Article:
• immunofluorescence;
  • Rh-ph;
  • mitosis;
  • cytochalasin B;
  • stomates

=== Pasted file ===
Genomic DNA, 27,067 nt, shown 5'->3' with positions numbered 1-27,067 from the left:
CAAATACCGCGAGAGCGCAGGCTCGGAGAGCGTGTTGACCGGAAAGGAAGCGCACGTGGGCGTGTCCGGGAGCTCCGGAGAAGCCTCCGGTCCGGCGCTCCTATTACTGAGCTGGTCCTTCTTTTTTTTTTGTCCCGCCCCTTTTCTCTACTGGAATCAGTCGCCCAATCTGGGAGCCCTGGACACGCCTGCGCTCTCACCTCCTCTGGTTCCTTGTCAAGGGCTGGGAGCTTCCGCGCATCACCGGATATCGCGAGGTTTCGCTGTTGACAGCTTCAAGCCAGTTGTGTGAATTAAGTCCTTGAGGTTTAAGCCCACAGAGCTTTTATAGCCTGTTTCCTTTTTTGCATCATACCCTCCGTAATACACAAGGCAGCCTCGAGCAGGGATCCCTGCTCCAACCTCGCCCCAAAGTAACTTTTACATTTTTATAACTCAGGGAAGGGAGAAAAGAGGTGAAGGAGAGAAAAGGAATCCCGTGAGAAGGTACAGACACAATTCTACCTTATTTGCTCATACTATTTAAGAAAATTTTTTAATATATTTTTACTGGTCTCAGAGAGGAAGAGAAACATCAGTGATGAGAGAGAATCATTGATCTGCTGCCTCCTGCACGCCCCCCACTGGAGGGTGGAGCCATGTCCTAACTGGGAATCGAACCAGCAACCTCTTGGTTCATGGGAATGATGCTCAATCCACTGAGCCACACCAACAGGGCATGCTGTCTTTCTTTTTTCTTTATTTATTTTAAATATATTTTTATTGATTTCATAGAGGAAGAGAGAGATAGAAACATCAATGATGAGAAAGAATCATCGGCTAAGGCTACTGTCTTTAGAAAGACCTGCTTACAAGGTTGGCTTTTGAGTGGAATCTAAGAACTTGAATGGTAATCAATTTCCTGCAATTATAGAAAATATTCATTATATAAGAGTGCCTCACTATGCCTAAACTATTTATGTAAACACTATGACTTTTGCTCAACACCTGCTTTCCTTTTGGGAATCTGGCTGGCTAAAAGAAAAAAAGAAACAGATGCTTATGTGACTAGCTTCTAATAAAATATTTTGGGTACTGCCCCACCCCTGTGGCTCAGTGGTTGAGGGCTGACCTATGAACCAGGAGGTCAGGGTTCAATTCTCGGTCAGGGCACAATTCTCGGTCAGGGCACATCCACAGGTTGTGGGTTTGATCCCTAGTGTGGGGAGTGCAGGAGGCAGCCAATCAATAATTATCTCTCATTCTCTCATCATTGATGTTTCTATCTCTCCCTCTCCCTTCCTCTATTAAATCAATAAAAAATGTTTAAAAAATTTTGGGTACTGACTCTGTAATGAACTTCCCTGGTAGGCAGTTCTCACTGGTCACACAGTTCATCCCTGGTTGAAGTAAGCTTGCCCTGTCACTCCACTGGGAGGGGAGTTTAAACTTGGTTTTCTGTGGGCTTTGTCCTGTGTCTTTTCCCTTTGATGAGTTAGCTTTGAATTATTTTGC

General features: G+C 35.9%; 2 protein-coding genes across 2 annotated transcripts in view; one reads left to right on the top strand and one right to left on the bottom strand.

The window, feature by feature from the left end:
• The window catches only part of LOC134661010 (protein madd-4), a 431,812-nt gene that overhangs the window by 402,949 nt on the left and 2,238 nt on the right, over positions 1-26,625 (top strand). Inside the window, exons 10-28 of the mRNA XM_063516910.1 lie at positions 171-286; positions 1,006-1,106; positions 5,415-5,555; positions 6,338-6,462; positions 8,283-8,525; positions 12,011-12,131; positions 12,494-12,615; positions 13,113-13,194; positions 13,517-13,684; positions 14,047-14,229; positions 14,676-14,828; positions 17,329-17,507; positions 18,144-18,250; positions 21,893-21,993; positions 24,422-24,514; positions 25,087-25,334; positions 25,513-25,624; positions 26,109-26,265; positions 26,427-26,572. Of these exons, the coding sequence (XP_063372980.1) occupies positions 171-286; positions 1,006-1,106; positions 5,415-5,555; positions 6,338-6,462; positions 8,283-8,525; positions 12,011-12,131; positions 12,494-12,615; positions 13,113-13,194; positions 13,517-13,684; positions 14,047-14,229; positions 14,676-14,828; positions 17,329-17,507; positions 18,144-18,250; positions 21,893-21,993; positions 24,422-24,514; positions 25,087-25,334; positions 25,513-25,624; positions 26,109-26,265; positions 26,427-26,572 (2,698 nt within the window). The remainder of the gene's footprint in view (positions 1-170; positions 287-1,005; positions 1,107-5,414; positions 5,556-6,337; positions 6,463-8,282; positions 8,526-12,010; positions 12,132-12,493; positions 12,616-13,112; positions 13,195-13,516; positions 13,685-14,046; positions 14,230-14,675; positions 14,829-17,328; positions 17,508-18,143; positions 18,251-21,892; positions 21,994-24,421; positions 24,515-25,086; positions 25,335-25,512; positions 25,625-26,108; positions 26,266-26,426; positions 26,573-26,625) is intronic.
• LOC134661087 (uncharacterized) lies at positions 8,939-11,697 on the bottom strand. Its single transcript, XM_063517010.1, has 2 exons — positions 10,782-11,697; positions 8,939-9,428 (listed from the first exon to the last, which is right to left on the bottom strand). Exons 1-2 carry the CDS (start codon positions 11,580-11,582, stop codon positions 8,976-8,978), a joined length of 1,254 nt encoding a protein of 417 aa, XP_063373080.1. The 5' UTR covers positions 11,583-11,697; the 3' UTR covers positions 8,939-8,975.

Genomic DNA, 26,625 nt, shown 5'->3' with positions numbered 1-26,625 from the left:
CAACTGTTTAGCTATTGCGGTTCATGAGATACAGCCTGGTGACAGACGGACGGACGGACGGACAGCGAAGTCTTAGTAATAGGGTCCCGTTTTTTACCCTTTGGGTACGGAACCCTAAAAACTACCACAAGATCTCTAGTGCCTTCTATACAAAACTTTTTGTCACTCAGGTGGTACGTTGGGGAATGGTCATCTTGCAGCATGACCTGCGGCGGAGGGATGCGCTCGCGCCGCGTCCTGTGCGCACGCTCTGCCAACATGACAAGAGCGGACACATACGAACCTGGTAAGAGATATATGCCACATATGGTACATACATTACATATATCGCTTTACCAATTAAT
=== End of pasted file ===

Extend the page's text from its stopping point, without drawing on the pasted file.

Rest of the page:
Actin localization during stomatal complex formation in rye leaf epidermis was compared by three different labeling procedures. When leaf segments are fixed with formaldehyde prior to staining microfilament (MF) patterns visualized with actin antibodies and those with rhodamine-phalloidin (Rh-ph) are basically identical in controls. Likewise, on tissues treated with cytochalasin B (CB), actin antibodies and Rh-ph produce very similar labeling patterns. Compared to MF alignments in fixed samples, additional sets of MFs are observed at the very cortical regions of epidermal cells that are stained with Rh-ph without aldehyde fixation. Cortical MFs are also present in a variety of mitotic cells; MFs of meristematic cells and guard mother cells are more concentrated near the walls facing spindle poles, whereas a fine meshwork of MFs is observed along the entire periclinal surface of subsidiary mother cells. Although exactly how MFs are involved in control of the division site in higher plant cells is still to be determined, the presence of MFs during mitosis and the abnormal division observed in some stomatal cells after treatment with CB suggest that MFs are necessary for normal orientation of division in these cells, and thus normal morphogenesis.